South Africa, an international breeders market: Is it still a pipe dream?


At this year’s South Africa’s major race meeting, the Vodacom Durban July, the local racing industry might just have another serious goal to contemplate, the final break-through of its tough export quarantine restrictions.

The Durban July is the pinnacle of racing in the country and once again patrons will pour into Durban from all points in South Africa and beyond to pack 50,000 into Greyville on July 1st. It is the height of the season, hugely successfully marketed, yet the industry traditionally has had a cloud over it in that it cannot participate in similar major meetings internationally with the same ease.

South African breeding and racing is locked in an effective straight jacket by export quarantine restrictions due to African horse sickness. Consequently the development of local breeding, and hence racing, has inevitably fallen behind the rest of the thoroughbred world.

For years South African thoroughbred authorities have presented the case that they can export their horses free of the essentially localised and seasonal disease, and that internally their own quarantine protocols isolate known cases very quickly without further impact. All to no avail and the only way thoroughbreds can be exported involves long, arduous and expensive months of travel and quarantine.

The swift air travel of horses the rest of the thoroughbred community takes for granted is a pipe dream for the South African’s. Even Australia’s tough quarantine protocols, tough at least measured against other racing jurisdictions, are light years away from horses spending months in transit.

The breakthrough for all this comes from Asia. The Hong Kong Jockey Club (HKJC) has taken up the challenge of creating quarantine protocols that will allow, ultimately, the purchase of South African yearlings and tried horses in the same manner as it does everywhere else in the world.
“We have a major ambition which is to open up South Africa to be part of a wider international scene,” said Winfried Engelbrecht-Bresges, Chief Executive Officer, HKJC, recently.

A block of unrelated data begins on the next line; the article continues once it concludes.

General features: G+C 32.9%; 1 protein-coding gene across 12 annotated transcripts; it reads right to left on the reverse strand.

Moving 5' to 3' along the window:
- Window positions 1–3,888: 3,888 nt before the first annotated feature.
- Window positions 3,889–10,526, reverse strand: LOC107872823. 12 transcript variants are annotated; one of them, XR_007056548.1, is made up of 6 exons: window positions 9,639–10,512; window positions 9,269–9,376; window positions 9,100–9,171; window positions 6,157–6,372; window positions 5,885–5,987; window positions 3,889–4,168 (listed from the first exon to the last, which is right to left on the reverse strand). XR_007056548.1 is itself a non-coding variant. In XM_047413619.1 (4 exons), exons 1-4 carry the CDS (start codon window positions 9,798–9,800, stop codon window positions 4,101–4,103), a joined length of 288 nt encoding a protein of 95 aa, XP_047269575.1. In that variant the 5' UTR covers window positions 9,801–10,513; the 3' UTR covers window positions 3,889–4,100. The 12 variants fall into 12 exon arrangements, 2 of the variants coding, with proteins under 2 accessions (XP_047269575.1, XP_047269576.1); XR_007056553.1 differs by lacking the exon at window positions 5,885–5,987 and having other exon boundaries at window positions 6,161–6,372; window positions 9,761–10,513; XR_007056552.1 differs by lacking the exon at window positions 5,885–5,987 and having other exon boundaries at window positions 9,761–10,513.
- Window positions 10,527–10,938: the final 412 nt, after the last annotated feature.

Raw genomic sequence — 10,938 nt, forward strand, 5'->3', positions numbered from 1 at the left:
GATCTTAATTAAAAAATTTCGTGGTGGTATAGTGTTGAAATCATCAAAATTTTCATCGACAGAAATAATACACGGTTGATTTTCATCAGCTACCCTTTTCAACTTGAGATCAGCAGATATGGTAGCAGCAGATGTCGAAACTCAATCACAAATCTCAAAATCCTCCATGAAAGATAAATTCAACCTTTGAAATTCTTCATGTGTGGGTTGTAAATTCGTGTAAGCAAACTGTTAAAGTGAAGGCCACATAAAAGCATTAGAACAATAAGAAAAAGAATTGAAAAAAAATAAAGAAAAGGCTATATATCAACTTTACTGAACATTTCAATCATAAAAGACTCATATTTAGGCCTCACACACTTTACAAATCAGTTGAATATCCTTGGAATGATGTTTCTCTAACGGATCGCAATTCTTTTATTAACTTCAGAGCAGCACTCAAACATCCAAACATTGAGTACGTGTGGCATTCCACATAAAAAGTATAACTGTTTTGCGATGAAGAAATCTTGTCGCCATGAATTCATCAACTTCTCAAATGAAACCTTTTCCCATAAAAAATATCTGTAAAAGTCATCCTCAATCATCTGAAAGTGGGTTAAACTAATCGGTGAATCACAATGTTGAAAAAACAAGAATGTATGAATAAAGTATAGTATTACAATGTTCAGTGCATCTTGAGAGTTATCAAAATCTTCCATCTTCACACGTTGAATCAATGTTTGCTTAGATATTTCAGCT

“If we would be able to bring them into the circuit, into the international circuit, that would be a significant enrichment and that is one of our clear targets that within the next two years that we are able to that we find quarantine solutions with them,” he said.
The Asian Racing Federation pushes the rest of the world with globalisation issues, the banning of race day drugs a recent example, but there is natural self-interest in developing South Africa as a source of horses.

Just doing the maths on recent yearling prices in Australia fuelled by significant stakes increases, plus throwing in the task of trying to buy tried horses from the large and popular syndication ownership groups, quickly demonstrates that the ease of procurement of horses for the Asian market is not what it used to be. A similar issues exist in other traditional catchment areas for Hong Kong.

Late last year the HKJC brought back Dr Brian Stewart, who he used to work for the Club from 2002 to 2011, from Victoria to head up veterinary regulation and biosecurity policy, a department within the club’s Racing Authority responsible for anti-doping policies, horse welfare, quarantine policy and international movement of horses.
He is chairman of the International Group of Specialist Racing Veterinarians and chairman of the International Movement of Horses Committee for the International Federation of Horseracing Authorities.

There has been movement between the South African authorities and World Organisation for Animal Health.
“For the first time, I am optimistic that after a meeting here last December that there is real progress,” said Engelbrecht-Bresges.
“This will be one of our targets as an Asian Racing Federation, we want to support this with the Jockey Club.
“If you look at sources of bloodstock, what is interesting is that prize money has increased all over the world and horses have become more expensive. If you look at syndication, with many horses owned by syndicates, it is more and more difficult to get agreement to sell horses from a sourcing perspective.
“From the Hong Kong Jockey Club perspective I think South Africa breeds wonderful horses and they should become part of the global race,” he said.

When all this comes to fruition the South African’s will need to alter their business models to that of a breeding and trading nation along with a domestic racing industry, as New Zealand has been for a long time. That will mean competition for the top South African buyers at yearling sales and the export of potential tried horses from the racing stock pool.

There will be a period of adjustment, but by staying with a formula for producing what South African breeders are good at, progressive maturing stock, they will prosper.

New Zealand’s forte was breeding stayers and this is swinging back with the recent success over Sydney’s Autumn Carnival of New Zealand Derby winner Gingernuts (NZ) (Iffraaj) winning the Group 1 Rosehill Guineas, Jon Snow (NZ) (Iffraaj) in the Group 1 Australian Derby, and a week later the New Zealand Oaks winner Bonneval (NZ) (Makfi) winning the Group 1 Australian Oaks.

The South African’s have seen hope before only to be shut out again. But this Durban July they can look ahead to perhaps the ‘real progress’ of seeing the HKJC joining the yearling buying bench in Cape Town in January and even in the not too distant future international racing home and abroad.